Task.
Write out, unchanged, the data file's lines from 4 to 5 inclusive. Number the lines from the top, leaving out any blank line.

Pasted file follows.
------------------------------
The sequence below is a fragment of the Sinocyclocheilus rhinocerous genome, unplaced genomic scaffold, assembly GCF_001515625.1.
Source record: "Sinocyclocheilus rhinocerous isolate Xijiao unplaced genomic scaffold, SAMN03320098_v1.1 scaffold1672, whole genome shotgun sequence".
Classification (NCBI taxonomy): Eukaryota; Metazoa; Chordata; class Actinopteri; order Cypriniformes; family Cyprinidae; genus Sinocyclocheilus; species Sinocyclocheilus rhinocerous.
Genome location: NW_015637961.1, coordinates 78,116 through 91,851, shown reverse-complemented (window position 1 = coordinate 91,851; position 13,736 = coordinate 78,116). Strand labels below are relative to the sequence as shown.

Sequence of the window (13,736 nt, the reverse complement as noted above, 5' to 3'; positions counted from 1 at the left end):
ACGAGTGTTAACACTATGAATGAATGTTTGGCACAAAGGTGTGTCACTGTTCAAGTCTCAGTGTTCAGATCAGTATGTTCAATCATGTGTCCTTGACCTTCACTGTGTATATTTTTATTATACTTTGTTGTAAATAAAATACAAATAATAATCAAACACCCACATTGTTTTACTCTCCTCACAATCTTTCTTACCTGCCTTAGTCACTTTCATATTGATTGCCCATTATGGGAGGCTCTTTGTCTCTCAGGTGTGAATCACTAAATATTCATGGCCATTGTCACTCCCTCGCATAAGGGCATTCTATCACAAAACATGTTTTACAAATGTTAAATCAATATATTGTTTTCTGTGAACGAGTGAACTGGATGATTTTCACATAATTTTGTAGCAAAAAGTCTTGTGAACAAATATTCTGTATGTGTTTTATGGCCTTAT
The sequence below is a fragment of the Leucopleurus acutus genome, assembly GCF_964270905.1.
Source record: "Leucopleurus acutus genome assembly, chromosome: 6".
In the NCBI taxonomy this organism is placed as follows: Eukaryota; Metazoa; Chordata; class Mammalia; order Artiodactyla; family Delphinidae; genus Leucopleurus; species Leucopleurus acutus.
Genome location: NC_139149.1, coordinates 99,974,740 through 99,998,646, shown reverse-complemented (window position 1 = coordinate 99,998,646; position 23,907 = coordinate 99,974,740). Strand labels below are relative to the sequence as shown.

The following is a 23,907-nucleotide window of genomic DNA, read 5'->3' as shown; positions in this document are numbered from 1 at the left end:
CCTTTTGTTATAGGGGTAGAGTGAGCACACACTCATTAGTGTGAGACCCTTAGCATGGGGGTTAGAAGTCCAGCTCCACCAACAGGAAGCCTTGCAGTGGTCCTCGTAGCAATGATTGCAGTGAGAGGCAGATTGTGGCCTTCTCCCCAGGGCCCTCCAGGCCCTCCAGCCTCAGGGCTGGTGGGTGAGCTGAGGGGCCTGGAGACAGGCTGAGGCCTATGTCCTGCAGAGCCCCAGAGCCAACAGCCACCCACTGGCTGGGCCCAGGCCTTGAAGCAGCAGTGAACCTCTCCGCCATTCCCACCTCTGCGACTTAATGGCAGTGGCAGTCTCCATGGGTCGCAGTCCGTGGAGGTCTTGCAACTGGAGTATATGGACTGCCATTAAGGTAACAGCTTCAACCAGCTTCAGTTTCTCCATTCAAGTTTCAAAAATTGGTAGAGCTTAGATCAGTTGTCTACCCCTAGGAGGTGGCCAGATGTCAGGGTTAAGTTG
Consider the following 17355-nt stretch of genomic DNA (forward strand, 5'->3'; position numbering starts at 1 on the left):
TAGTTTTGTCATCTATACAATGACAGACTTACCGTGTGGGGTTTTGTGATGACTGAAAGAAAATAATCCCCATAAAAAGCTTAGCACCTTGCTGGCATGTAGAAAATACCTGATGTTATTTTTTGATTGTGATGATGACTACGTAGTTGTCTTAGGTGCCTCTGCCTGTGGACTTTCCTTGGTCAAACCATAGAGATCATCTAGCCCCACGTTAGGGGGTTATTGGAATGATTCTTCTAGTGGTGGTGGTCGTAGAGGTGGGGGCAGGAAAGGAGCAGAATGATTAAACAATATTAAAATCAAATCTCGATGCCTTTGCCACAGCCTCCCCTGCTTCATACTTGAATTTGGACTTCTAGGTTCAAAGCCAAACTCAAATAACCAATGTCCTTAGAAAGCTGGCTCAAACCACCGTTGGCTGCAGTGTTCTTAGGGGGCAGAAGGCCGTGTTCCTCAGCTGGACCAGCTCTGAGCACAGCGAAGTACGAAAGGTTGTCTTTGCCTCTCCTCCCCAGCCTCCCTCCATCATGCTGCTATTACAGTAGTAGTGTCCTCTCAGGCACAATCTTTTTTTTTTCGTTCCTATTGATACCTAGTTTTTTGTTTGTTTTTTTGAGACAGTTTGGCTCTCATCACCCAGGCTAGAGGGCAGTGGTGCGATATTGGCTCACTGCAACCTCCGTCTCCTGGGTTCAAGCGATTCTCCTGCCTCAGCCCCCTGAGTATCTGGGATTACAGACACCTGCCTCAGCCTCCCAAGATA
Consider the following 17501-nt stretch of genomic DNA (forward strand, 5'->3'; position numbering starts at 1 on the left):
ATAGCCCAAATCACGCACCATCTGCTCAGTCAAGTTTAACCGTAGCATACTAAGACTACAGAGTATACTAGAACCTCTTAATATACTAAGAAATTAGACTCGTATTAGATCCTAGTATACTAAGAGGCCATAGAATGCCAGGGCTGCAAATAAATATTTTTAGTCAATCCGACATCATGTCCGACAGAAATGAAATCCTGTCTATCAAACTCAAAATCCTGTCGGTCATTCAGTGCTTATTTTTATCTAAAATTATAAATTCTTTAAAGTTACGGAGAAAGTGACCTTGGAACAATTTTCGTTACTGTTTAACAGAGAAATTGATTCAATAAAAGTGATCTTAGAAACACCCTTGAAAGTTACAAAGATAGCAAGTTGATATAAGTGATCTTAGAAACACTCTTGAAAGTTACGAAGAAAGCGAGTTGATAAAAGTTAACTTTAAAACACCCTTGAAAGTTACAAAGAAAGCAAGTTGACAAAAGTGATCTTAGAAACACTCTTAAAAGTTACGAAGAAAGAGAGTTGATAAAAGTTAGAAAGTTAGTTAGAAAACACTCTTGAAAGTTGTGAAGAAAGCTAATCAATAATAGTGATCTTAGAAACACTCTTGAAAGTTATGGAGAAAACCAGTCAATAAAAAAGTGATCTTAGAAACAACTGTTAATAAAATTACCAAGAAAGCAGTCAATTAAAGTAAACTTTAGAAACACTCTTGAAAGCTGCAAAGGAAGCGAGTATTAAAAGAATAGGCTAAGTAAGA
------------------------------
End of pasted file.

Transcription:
Genome location: NW_015637961.1, coordinates 78,116 through 91,851, shown reverse-complemented (window position 1 = coordinate 91,851; position 13,736 = coordinate 78,116). Strand labels below are relative to the sequence as shown.

Sequence of the window (13,736 nt, the reverse complement as noted above, 5' to 3'; positions counted from 1 at the left end):